Replacing the beast was another issue. I made the rounds of the local car lots, guarding myself against the onslaught of the Checkered Jacketed Ones. Each one would leap out at me from behind some diseased wreck, sporting sunglasses and a cheap cigar, saying something out of the side of his/her mouth like, "Wouldn'tcha like this little gem? It was driven by a little old lady, just to church and bingo." But I was ready for this. Before the salesperson could leech onto me, I would counter the attack by calling out, "I'm a leper! Unclean! Unclean!" This would make the would-be assailants retreat to their little glass booth in the middle of the lot, while I would pore over the selection of guilded lillies and future landfill.(I hate to admit it, but I fell for the "little old lady" line when I bought the Taurus. Somebody should have told that particular little old lady that auto engines require lubrication. Most of the Taurus' bearings and internal seals washed out in my first oil change.)
I got to hear some first-rate "used-car-speak" from some real pros. Stuff like: "This car's clean. No rust in those dents." "You can drive this car anywhere." (anywhere downhill) "Low miles" (in comparison to the Mars probe) "We can get some equity out of your trade." (Huh?) " That's water dripping underneath. We just washed it." (washed it with what? antifreeze?) "It makes that noise until it warms up." (severe knocking) I heard some great sounds, too. Engine noises ranging from emphysemic wheezes to steel drum-bands. Transmissions that KLUNK into gear, or give a fair buzzing impression of a bee-hive.
I test drove some "cream-puffs." One drove like a shopping cart, complete with wobbly wheels. Another car couldn't drive quite as fast as it was depreciating. (another Taurus) My Volkswagen test drive ended in a test-tow.(It blew a radiator hose.) Plus, as an added bonus, every salesperson made the same joke about my trade-in. (I am not kidding about this) They each would look at my Taurus and say, "DON'T YOU NEED A TETANUS SHOT TO DRIVE IT?" By the eighth time it got pretty old. After a while all the cars on all the lots began to look the same. I was ready to give up and keep the old car, knowing that it probably had no more than six months to live.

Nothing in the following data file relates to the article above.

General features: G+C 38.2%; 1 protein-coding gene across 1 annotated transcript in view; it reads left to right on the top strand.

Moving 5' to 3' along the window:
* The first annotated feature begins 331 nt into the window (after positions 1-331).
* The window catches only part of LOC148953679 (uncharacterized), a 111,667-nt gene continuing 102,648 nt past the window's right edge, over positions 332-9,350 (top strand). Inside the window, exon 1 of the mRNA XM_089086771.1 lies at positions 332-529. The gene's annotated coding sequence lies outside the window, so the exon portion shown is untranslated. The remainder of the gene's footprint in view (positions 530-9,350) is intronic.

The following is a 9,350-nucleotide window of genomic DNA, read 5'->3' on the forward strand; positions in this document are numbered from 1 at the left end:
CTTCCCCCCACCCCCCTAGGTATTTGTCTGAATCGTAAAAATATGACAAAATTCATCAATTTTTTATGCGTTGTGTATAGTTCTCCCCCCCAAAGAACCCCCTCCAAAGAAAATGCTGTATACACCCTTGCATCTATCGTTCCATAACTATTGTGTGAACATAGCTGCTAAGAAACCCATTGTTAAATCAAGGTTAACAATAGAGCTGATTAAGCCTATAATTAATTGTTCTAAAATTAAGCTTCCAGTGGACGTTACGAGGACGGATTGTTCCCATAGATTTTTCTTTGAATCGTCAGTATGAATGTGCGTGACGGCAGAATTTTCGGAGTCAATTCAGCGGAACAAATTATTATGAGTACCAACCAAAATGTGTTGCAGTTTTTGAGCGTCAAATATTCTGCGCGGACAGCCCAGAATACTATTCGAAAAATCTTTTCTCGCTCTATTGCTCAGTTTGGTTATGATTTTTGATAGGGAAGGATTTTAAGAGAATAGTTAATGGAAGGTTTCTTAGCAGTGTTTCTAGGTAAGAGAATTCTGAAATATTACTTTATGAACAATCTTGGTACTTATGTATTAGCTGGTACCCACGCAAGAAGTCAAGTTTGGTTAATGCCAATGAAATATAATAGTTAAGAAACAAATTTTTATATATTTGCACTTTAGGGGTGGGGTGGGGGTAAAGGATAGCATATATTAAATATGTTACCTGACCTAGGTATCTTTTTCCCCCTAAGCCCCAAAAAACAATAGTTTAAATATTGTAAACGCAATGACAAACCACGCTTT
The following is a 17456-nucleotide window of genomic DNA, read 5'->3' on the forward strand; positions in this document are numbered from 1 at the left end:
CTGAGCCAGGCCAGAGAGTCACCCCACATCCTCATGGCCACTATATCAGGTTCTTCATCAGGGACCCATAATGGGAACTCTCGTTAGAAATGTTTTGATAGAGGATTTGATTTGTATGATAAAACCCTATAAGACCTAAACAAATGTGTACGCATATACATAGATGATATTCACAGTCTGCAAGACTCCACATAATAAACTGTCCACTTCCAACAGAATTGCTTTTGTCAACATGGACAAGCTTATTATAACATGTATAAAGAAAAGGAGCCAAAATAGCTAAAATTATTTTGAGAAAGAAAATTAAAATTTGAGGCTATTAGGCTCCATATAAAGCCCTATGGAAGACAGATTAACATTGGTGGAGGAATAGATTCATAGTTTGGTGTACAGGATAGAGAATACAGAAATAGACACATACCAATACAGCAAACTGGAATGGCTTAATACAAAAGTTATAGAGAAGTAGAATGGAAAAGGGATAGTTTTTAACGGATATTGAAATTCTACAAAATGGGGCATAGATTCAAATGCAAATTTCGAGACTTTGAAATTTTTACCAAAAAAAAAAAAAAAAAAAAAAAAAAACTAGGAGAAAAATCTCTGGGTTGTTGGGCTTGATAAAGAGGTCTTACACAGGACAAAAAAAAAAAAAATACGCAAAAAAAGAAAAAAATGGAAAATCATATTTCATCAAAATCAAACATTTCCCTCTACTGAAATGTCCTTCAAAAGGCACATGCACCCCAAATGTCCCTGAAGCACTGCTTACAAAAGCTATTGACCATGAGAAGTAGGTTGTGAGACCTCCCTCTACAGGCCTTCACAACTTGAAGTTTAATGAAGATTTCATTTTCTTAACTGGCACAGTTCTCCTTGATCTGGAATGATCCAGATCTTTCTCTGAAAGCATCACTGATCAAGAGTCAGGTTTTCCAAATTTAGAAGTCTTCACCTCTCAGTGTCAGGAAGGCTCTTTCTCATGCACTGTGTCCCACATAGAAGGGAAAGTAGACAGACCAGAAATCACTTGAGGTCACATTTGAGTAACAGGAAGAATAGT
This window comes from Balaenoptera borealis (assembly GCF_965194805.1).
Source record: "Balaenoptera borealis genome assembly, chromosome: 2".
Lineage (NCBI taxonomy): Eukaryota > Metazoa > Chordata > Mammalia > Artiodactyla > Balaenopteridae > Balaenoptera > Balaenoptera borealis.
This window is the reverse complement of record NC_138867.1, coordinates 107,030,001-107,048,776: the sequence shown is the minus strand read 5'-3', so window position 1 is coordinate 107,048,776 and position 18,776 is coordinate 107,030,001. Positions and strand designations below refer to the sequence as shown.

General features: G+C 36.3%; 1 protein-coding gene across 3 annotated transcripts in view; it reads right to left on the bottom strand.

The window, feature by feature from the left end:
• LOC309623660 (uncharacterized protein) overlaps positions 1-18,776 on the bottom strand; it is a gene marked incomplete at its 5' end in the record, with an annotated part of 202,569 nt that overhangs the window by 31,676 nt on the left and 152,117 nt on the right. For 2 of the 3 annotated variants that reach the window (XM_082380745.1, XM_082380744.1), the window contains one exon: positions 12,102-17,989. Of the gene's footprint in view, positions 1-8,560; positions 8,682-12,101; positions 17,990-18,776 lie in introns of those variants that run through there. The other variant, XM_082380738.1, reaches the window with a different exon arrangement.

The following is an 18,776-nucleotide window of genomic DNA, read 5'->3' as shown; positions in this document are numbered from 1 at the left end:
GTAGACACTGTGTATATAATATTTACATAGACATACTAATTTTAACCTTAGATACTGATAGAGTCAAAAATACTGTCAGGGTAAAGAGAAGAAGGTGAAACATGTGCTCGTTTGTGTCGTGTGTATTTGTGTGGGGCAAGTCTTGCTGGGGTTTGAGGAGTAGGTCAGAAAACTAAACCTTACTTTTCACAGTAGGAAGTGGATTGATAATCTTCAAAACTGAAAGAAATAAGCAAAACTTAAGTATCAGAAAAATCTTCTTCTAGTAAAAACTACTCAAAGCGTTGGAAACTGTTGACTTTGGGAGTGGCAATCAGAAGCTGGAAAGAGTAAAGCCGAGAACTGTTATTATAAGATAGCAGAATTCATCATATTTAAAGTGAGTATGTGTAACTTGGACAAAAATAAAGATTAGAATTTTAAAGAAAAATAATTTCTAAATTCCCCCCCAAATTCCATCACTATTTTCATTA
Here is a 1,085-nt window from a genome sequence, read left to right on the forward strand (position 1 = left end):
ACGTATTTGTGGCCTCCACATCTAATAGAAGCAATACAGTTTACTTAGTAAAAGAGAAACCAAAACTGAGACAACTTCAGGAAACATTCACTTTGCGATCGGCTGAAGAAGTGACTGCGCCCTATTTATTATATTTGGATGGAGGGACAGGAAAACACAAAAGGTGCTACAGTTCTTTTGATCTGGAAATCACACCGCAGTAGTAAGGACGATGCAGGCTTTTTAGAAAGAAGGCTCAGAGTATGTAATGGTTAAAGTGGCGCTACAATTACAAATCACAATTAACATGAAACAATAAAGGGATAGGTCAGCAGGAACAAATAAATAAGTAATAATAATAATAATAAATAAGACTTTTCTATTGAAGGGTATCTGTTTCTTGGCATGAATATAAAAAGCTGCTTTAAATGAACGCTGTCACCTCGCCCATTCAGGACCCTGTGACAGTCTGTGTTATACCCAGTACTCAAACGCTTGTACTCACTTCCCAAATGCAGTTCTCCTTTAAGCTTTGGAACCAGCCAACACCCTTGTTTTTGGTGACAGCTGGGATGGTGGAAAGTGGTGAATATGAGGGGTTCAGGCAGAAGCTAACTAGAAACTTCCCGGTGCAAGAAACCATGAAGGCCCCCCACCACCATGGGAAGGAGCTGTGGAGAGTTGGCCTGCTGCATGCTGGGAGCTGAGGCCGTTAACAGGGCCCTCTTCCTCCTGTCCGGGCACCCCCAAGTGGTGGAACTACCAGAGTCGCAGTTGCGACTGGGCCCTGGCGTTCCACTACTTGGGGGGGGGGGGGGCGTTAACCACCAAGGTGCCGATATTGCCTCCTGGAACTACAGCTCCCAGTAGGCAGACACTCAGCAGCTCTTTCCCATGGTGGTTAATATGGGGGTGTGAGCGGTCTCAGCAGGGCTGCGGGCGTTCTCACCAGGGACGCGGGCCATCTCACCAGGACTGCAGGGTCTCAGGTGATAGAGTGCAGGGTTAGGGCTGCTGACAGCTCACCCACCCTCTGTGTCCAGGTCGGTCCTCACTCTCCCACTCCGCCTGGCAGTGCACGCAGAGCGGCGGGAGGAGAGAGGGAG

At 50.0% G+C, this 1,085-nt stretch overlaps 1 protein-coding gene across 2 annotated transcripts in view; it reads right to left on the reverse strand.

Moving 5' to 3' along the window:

But at last I did buy a good car. It is a few years older than I was originally looking for, but the upkeep was there and the mileage was lower. It's a Dodge Spirit. It has pep, and it has no rust. It goes in a straight line, and it sounds like a car - instead of a threshing machine. It has a sunroof that doesn't leak, and a real stereo. (In the Ford, I got used to listening to Paul Harvey sounding like he had a mouthful of cotton balls.) What color is it, you ask? It is WHITE. Not just any wimpy ivory white, but mom's Kenmore washing machine WHITE. KitchenAid WHITE. Stare into the sun WHITE. Even the aluminum wheels are WHITE. Dare I say it? It's a Spirit as WHITE as a ghost. When it's washed, it looks like a rolling ad for Chlorox bleach. The price was right. If you ask me, I'll tell you what I paid.
Anyway, the credit union and I are very happy with our new car.
Gotta go......... This letter is too darn long.
P.S. What did I get for the Ford? It was a fair amount, considering I had an unsightly cancerous growth removed.